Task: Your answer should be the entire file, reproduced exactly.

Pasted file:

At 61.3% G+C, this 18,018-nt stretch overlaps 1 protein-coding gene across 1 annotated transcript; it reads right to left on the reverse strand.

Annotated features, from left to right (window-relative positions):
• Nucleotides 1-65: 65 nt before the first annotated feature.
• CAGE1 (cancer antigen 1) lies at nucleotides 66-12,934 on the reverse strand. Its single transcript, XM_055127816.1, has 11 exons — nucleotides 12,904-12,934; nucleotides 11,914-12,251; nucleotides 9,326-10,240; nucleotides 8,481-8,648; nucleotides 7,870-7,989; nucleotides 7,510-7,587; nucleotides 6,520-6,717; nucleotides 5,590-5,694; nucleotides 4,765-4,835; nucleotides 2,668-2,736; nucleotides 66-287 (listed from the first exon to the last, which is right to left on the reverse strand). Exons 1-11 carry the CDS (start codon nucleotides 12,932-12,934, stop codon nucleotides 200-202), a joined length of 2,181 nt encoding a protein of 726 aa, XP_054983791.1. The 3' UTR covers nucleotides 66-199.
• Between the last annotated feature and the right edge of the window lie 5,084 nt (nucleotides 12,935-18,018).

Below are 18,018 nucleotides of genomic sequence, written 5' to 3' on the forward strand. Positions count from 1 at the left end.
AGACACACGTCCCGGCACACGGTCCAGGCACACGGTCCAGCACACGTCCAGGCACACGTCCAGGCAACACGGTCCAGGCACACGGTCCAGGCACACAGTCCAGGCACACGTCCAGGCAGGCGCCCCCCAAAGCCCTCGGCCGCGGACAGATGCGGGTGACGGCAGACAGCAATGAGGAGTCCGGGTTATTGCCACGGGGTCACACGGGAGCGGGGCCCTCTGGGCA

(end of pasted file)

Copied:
At 61.3% G+C, this 18,018-nt stretch overlaps 1 protein-coding gene across 1 annotated transcript; it reads right to left on the reverse strand.

Annotated features, from left to right (window-relative positions):
• Nucleotides 1-65: 65 nt before the first annotated feature.
• CAGE1 (cancer antigen 1) lies at nucleotides 66-12,934 on the reverse strand. Its single transcript, XM_055127816.1, has 11 exons — nucleotides 12,904-12,934; nucleotides 11,914-12,251; nucleotides 9,326-10,240; nucleotides 8,481-8,648; nucleotides 7,870-7,989; nucleotides 7,510-7,587; nucleotides 6,520-6,717; nucleotides 5,590-5,694; nucleotides 4,765-4,835; nucleotides 2,668-2,736; nucleotides 66-287 (listed from the first exon to the last, which is right to left on the reverse strand). Exons 1-11 carry the CDS (start codon nucleotides 12,932-12,934, stop codon nucleotides 200-202), a joined length of 2,181 nt encoding a protein of 726 aa, XP_054983791.1. The 3' UTR covers nucleotides 66-199.
• Between the last annotated feature and the right edge of the window lie 5,084 nt (nucleotides 12,935-18,018).

Below are 18,018 nucleotides of genomic sequence, written 5' to 3' on the forward strand. Positions count from 1 at the left end.
AGACACACGTCCCGGCACACGGTCCAGGCACACGGTCCAGCACACGTCCAGGCACACGTCCAGGCAACACGGTCCAGGCACACGGTCCAGGCACACAGTCCAGGCACACGTCCAGGCAGGCGCCCCCCAAAGCCCTCGGCCGCGGACAGATGCGGGTGACGGCAGACAGCAATGAGGAGTCCGGGTTATTGCCACGGGGTCACACGGGAGCGGGGCCCTCTGGGCA